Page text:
This curriculum guides students through a rigorous course of study, providing the breadth and depth necessary to produce exciting, rigorous scholarship at forefront of the field of Religious Studies. Graduate Group training prepares students for careers in academia as well as in the government and the private sector.

Preparation. Admission to the Graduate Group requires a Bachelor's or Master's degree in a discipline relevant to the study of religion, as well as preparation in at least one language relevant to the intended area of primary research. The group requires three letters of recommendation and a sample of recent written work. The general GRE is also required.

Graduate Advisor. Contact the Group office.


Courses in REL:
REL 200AHistorical Roots of the Study of Religion (4) Active
Seminar—3 hour(s); Term Paper. Prerequisite(s): Graduate standing or consent of instructor. Consideration of the historical and philosophical formation of religion as a concept. Treats the emergence of religion as a category of analysis and understanding from the Reformation through the Enlightenment. (Letter.) Effective: 2013 Fall Quarter.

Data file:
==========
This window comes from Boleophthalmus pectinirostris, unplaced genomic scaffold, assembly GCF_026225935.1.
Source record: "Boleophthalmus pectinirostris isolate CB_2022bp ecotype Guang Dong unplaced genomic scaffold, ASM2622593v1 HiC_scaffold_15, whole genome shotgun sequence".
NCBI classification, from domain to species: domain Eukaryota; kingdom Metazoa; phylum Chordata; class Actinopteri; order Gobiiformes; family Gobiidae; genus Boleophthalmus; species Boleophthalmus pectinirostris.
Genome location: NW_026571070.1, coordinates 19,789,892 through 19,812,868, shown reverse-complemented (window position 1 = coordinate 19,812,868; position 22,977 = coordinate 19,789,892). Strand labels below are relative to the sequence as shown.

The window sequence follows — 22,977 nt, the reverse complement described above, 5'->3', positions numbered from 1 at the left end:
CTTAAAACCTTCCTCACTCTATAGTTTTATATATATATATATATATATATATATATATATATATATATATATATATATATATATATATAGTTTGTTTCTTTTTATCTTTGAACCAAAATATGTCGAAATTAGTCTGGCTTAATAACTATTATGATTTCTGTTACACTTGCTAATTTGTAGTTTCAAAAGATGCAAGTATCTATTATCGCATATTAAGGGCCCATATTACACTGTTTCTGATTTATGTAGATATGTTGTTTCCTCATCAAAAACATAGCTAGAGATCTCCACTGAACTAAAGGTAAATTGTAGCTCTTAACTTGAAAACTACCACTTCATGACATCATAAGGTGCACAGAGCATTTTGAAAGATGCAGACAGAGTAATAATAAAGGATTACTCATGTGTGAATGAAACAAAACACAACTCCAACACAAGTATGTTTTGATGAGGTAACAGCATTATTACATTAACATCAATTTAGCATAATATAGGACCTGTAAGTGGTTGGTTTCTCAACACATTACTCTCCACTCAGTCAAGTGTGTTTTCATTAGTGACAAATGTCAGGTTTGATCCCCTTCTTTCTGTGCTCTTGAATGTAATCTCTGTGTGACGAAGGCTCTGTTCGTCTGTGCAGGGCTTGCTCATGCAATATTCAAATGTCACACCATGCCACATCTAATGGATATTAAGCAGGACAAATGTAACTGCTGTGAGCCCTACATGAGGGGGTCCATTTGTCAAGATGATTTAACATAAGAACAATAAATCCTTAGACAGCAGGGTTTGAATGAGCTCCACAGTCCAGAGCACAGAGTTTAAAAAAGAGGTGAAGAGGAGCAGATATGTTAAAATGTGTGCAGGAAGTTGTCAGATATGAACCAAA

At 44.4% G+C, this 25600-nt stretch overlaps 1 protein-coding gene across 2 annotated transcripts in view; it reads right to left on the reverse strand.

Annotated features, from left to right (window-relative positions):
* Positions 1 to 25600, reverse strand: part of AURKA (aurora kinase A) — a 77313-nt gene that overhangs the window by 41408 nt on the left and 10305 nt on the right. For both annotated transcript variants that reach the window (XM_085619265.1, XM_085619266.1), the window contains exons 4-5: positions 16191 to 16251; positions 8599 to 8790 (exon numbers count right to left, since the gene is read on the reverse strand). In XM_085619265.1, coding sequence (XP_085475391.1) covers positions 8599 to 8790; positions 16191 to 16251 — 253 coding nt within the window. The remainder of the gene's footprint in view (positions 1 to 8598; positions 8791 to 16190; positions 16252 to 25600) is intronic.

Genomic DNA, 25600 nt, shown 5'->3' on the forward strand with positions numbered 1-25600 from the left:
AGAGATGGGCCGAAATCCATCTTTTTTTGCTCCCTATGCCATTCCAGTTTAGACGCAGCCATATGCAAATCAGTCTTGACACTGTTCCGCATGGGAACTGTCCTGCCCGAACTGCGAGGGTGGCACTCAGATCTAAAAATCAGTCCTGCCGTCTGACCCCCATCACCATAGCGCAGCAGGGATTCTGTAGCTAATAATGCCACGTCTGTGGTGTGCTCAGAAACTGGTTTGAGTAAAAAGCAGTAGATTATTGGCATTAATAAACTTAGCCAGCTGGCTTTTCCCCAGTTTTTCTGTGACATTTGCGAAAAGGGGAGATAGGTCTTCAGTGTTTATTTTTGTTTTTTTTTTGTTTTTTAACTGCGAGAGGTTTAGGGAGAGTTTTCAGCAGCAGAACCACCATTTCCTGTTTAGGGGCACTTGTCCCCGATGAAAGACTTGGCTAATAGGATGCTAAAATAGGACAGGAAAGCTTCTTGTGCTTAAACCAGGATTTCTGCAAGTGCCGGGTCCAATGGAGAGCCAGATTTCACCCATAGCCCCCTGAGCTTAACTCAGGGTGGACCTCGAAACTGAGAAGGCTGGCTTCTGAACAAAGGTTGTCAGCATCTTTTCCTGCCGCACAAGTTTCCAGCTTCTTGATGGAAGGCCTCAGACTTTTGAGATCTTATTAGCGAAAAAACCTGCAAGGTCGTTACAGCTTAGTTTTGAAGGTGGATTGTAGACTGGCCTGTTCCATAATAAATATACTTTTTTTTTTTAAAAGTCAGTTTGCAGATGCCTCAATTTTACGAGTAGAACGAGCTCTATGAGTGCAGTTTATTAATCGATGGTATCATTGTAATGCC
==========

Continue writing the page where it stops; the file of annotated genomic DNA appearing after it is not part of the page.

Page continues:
REL 200BFoundational Theories of Religion (4) Active
Seminar—3 hour(s); Term Paper. Prerequisite(s): Graduate standing or consent of instructor. Survey of classical 19th and 20th century approaches to the study of religion. (Letter.) Effective: 2013 Fall Quarter.
REL 200CContemporary Approaches to the Study of Religion (4) Active
Seminar—3 hour(s); Term Paper. Prerequisite(s): Graduate standing or consent of instructor. Consideration of major themes, issues and methods in the contemporary study of religion. Perspectives from diverse cultural settings employed to consider modern historical, philosophical, and social contexts that inform understandings of religion. (Letter.) Effective: 2013 Fall Quarter.